Between the mid-1950s and 1980s, Kenneth McKellar recorded nearly 40 LPs for Decca ranging from operatic arias, sacred songs and drawing-room ballads to Broadway hits and Scottish folk songs.
If he was not the finest Scottish tenor of the last century he was certainly the finest of his generation, though the success he had in popular repertoire tended to obscure the fact in the eyes of some critics. In the 1960s he made two outstanding LPs of Handel (one of them was Messiah alongside Joan Sutherland) conducted by Sir Adrian Boult who described McKellar as “the leading Handel singer of the 20th century”. His recordings of “Silent Worship”, “Ombra ma fu”, “Love in her eyes sits playing” and “Where e’er you walk” (a perennial favourite on BBC Radio 2’s Your Hundred Best Tunes) give that big claim some credence.
The fact is that the life of an opera star did not appeal to McKellar. After two years with the Carl Rosa Opera Company, he declared that a career in opera was “like living in a goldfish bowl”. Even when his friend from RCM days, Alexander Gibson, asked him repeatedly to join his newly-founded Scottish Opera, McKellar always resisted, though Benjamin Britten persuaded him to sing Macheath in his adaptation of The Beggar’s Opera for the English Opera Group in 1965. Premiered at the Aldeburgh Festival that year, the production by Colin Graham and conducted by Britten also starred Janet Baker. Having recorded a number of 78s for Parlophone, McKellar signed with Decca in 1954 becoming one of their best-selling and longest-serving artists. In 1963 he sang the role of the Caliph in Decca’s star-studded, award-winning recording of Kismet with Robert Merrill, Regina Resnick, Adele Leigh and the late Ian Wallace, conducted by Mantovani. Have McKellar’s beautiful rendering of “Sands of Time” and “Stranger in Paradise” (with Adele Leigh) ever been bettered?
McKellar was born in Paisley, Renfrewshire, the son of a grocer. After taking a science degree at Aberdeen University, McKellar fulfilled an ambition to help restore the depleted forest reserves of the Scottish Highlands and for two years worked for the Scottish Forestry Commission. He began to attract attention as a singer after he made his first broadcast for the BBC in Glasgow in 1947 singing the lead tenor in The Gentle Shepherd, an 18th century ballad opera with music arranged by Cedric Thorpe Davie. McKellar won a scholarship to the RCM in London and abandoned forestry. While a student, he had to have his tonsils out and a friend jokingly remarked that he ought to cut a recording for posterity just in case the surgeon’s scalpel slipped. He sang a selection of Scottish ballads and Roger Quilter’s O Mistress Mine for HMV. Unbeknownst to McKellar, the recording engineer sent the results to Parlophone who immediately offered him a contract.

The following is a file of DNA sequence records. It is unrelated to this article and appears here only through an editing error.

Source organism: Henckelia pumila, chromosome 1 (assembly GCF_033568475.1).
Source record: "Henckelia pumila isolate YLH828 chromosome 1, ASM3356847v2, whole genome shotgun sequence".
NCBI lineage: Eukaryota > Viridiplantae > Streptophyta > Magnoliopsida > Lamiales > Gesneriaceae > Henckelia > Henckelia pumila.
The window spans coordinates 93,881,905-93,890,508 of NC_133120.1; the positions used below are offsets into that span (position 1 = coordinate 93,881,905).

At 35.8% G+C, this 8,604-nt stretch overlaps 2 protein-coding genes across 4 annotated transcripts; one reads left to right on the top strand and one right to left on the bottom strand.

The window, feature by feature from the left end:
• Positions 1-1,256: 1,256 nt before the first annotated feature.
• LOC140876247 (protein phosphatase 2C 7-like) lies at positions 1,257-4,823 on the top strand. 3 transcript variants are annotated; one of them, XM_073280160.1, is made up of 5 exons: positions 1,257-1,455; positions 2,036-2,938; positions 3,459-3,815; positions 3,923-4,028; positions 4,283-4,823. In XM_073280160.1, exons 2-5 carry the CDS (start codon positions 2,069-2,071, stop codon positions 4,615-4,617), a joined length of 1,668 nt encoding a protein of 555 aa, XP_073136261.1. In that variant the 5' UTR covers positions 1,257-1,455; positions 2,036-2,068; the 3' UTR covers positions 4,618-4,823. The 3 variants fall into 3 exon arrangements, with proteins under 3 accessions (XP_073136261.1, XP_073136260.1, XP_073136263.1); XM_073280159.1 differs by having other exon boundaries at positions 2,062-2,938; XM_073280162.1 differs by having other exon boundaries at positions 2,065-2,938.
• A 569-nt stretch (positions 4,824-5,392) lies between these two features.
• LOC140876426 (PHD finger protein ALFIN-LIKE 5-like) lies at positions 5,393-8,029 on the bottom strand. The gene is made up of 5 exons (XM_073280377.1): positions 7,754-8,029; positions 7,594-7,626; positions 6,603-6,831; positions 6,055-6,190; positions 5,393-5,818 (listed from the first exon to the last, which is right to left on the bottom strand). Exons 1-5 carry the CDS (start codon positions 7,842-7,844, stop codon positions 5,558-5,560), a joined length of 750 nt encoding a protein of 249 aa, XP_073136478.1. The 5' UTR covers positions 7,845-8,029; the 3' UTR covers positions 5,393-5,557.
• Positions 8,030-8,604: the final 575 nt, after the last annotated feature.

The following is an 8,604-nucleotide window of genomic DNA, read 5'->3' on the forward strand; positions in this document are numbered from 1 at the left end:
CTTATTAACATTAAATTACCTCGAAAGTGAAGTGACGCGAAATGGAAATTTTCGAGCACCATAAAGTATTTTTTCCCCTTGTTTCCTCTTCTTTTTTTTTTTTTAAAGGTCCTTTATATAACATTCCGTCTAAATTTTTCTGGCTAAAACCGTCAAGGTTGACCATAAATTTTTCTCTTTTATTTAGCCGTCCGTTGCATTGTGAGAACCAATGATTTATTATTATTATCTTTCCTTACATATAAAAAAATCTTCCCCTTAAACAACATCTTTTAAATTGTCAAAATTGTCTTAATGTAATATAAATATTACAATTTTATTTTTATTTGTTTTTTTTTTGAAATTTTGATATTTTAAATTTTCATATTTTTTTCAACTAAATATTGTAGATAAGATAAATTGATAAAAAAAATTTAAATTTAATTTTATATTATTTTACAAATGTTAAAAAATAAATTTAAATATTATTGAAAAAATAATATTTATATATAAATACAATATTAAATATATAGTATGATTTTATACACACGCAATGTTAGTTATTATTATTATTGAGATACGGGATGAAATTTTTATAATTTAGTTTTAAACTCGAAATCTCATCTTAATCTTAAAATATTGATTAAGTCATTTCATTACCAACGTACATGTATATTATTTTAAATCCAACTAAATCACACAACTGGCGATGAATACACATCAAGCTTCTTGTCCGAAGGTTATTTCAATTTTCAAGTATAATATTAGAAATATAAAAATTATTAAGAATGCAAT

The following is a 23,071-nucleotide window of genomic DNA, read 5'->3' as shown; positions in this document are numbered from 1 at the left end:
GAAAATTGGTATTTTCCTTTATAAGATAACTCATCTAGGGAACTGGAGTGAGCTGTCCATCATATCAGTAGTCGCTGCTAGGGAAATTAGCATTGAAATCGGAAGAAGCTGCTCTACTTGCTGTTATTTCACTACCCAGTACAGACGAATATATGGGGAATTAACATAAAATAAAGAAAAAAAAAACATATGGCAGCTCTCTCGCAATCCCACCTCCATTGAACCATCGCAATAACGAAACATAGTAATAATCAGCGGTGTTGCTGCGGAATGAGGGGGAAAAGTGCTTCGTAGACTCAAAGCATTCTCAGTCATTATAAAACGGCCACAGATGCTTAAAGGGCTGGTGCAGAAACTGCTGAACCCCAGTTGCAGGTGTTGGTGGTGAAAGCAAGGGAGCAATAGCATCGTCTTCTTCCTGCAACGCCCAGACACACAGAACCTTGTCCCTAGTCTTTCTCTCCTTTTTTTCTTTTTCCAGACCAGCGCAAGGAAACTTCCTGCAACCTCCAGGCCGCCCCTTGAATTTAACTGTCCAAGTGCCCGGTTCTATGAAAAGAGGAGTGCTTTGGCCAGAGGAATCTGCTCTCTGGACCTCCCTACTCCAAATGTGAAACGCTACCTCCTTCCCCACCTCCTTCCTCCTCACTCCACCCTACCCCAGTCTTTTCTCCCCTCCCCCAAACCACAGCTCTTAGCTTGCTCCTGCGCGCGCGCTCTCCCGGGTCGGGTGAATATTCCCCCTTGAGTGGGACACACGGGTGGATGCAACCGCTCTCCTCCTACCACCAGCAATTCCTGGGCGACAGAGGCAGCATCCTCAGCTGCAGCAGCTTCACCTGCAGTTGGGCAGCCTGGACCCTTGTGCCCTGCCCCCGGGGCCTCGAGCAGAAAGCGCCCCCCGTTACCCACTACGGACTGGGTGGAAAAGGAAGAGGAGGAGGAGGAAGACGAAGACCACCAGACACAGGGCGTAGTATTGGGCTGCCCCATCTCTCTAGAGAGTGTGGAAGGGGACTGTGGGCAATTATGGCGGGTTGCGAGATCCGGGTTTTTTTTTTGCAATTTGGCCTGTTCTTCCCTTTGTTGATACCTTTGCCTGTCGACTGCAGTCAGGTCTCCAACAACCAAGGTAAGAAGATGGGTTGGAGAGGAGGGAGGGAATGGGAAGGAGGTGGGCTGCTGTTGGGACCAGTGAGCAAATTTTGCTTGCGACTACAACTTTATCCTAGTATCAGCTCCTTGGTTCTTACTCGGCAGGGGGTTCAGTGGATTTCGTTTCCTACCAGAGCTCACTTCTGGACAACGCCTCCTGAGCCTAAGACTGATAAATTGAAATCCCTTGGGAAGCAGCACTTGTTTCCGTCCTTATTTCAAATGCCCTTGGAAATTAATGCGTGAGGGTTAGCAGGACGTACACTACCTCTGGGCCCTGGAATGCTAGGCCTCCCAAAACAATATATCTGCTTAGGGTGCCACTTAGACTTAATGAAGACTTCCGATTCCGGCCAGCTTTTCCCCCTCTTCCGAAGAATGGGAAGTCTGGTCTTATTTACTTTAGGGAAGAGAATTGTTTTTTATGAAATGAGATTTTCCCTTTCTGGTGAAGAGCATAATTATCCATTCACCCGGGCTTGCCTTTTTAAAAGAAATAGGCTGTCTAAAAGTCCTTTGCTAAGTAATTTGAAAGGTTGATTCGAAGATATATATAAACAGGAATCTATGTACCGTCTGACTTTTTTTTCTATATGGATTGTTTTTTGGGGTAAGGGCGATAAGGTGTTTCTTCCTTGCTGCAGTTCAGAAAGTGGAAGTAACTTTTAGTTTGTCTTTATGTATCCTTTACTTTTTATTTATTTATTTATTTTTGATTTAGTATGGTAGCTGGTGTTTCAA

It was, of course, as the kilt-wearing, be-sporraned singer of Scottish songs and Burns’s love poems that McKellar was best known, appearing on the BBC’s immensely popular The White Heather Club from 1958 to 1968 with Moira Anderson, Andy Stewart and Jimmy Shand and His Band. The panache he brought to such tartan ditties as The Song of the Clyde was matched by his touching and tasteful handling of She moved thro’ the fair (unaccompanied), Down by the Salley Gardens (in Britten’s arrangement) and other Irish airs. In 1966 he was the unlikely choice to sing the British entry for the Eurovision Song Contest in Luxembourg. A Man Without Love came in a disappointing 9th out of 18 and failed to make it into the pop charts.
Kenneth McKellar’s Swiss-born wife, Hedy, died in 1990. He retired in 1997 and died on 9 April from pancreatic cancer at the home of his daughter, Jane, in Lake Tahoe, California. He was 82.